The Quiet Man

by

Advent often centers around the events of the annunciation and the visit of Mary to her cousin Elizabeth, one young woman and one old, both pregnant in what would be considered either miraculous or scandalous circumstances. Elizabeth would have been a miracle, given her age and given the number of years that she and Zachariah had been married but without conceiving or bearing a child. Mary, on the other hand, was engaged to a man named Joseph, a simple man, a carpenter, but they had not yet consummated the marriage, possibly due to Mary’s young age, although we have no real idea what that age was.

 

Joseph was an important figure. His story and Mary’s parallel to some extent and yet are somewhat different. Both received visitations from angels, both were told incredible things, and both were given the name of an impending child who would be Mary’s conception but not by Joseph, her husband-to-be. Joseph also received a visitation where he was told to complete the marriage to Mary even though Mary was pregnant, because this was to be a very special child whose name was going to be Jesus. Mary was wide awake when her angel came; Joseph was sound asleep when his visitation came in a dream. Mary followed the annunciation with a visit to a cousin, while Joseph stayed at home. Mary gave forth a beautiful acknowledgment and praise to God for the message that the angel had brought her. Joseph simply went and did as he was told. It seems Joseph was a quiet man, a silent man, one who plays an integral part but who yet says not a single word in the Gospels.

 

I’ve been thinking about Joseph lately. He accepted a wife who was pregnant but not with his child. That is hard enough for a lot of men to accept, but when told, even by an angel, that the father of this child was God, I do not see how Joseph could be anything but incredulous and probably thunderstruck. I wonder, does he think about who could have been the baby’s father? Oh sure, he took the word of the angel, but it probably took a very big suspension of suspicion for him to accept it.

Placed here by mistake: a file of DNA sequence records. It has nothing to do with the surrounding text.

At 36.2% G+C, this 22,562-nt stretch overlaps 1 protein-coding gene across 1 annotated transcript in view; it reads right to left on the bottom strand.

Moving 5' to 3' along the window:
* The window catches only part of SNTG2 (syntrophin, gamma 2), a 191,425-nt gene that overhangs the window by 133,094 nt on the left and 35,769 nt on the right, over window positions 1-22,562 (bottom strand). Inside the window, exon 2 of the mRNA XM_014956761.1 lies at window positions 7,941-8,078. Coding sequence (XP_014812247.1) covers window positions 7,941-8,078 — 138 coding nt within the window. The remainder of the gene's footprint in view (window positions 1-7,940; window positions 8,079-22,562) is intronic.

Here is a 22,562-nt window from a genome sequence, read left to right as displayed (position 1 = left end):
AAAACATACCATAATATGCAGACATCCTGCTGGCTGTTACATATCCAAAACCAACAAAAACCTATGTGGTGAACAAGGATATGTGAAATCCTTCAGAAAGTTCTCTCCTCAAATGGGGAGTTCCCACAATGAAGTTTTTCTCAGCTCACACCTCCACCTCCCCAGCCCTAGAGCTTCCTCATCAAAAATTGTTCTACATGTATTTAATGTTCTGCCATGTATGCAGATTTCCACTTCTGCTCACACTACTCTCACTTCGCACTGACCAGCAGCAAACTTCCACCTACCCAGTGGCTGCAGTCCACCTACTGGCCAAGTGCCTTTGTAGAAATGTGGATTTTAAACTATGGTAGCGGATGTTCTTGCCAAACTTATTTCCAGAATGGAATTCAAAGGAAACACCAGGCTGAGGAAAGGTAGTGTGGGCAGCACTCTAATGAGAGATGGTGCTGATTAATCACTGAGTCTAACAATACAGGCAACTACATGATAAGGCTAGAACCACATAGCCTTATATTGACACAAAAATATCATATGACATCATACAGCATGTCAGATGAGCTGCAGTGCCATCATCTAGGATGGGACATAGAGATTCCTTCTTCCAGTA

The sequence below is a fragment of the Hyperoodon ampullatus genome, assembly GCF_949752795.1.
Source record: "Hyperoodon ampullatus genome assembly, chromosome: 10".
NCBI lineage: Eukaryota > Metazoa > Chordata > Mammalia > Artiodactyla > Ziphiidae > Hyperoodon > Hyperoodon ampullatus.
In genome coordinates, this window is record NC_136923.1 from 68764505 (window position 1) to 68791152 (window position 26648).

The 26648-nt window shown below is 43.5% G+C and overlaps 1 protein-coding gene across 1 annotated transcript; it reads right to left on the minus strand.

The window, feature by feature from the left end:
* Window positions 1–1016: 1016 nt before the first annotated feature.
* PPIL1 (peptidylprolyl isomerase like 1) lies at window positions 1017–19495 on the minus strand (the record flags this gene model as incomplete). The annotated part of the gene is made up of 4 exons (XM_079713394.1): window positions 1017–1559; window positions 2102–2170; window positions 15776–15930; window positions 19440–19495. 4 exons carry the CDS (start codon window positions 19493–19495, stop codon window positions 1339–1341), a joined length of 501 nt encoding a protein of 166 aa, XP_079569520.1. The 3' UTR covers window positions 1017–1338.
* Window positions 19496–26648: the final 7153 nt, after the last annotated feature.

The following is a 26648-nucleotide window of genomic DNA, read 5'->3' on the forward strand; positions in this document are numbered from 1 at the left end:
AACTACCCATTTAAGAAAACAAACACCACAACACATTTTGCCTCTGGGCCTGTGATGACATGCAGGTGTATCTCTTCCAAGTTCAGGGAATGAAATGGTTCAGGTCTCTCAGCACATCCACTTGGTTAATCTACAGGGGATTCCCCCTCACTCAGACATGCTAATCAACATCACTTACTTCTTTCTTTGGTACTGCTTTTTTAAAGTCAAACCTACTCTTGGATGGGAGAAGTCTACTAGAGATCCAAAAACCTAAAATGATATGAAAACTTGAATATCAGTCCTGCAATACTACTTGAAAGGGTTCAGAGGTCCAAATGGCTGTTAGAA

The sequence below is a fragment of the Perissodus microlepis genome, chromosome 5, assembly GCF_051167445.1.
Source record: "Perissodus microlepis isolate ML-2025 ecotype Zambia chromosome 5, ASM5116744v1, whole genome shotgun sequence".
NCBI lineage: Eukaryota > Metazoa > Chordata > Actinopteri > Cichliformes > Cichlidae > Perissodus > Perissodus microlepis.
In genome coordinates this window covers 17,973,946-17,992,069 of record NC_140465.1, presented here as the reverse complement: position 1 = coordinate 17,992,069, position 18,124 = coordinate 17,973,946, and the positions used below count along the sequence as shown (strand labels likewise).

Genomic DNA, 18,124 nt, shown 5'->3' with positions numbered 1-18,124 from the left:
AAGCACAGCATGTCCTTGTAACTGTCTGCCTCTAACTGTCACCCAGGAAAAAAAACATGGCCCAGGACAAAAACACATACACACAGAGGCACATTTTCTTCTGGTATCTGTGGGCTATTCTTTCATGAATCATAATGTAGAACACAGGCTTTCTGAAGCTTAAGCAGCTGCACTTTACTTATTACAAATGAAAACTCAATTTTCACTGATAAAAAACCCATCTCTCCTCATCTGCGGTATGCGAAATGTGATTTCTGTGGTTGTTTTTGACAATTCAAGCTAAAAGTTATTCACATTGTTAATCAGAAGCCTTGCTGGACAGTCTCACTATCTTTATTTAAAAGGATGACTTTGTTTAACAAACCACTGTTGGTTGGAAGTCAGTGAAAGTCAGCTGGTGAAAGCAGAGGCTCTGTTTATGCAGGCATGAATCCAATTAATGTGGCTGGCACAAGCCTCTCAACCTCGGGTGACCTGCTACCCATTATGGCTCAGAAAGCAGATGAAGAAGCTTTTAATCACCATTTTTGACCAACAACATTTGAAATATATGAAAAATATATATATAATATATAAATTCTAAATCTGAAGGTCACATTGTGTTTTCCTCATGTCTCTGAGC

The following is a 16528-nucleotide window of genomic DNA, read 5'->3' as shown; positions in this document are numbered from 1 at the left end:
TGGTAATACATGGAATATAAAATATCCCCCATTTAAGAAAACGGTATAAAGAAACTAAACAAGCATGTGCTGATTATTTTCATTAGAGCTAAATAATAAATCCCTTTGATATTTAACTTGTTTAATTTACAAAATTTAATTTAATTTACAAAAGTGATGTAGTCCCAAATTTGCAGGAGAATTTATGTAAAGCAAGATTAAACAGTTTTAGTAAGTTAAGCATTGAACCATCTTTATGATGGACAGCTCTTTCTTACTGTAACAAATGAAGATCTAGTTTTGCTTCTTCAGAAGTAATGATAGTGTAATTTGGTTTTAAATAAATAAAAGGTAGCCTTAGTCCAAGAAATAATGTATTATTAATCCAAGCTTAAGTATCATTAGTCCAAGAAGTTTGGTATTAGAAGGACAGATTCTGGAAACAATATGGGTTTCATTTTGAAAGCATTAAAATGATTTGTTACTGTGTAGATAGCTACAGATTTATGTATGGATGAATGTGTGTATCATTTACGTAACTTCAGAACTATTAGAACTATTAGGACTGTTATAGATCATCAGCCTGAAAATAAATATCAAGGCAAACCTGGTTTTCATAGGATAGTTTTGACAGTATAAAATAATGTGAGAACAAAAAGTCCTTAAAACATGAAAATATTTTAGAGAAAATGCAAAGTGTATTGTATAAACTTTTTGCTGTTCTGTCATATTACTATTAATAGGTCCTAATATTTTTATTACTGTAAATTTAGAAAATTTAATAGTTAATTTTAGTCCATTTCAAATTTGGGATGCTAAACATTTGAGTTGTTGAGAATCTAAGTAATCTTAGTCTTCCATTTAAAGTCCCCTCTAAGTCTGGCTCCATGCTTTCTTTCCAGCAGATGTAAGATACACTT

Joseph and Mary had to go to Bethlehem to answer a census. We know there was no census in any of the years that Jesus could conceivably have been born (ca. 4BCE – 4CE), but it served as a way for the gospel to get Joseph and Mary to Bethlehem where the house of David had been established centuries before and where prophecy had said the Messiah would come. Even while looking for a place to stay in a very full town, Joseph never said a word that was recorded. The child came and, yet, Joseph said nothing. Of course, at that point in time, Mary did not say anything either, so evidently it was not very important to the story of the miraculous birth. There is the story of the wise men who arrive at Epiphany with gifts, but still the parents are silent. An angel comes to them and tells them that they need to leave because there was a warrant out to kill babies of a certain age who were perceived to be threats. They went to Egypt and stayed for a while. Unquestioning, they did as they were told, seemingly without argument or even comment.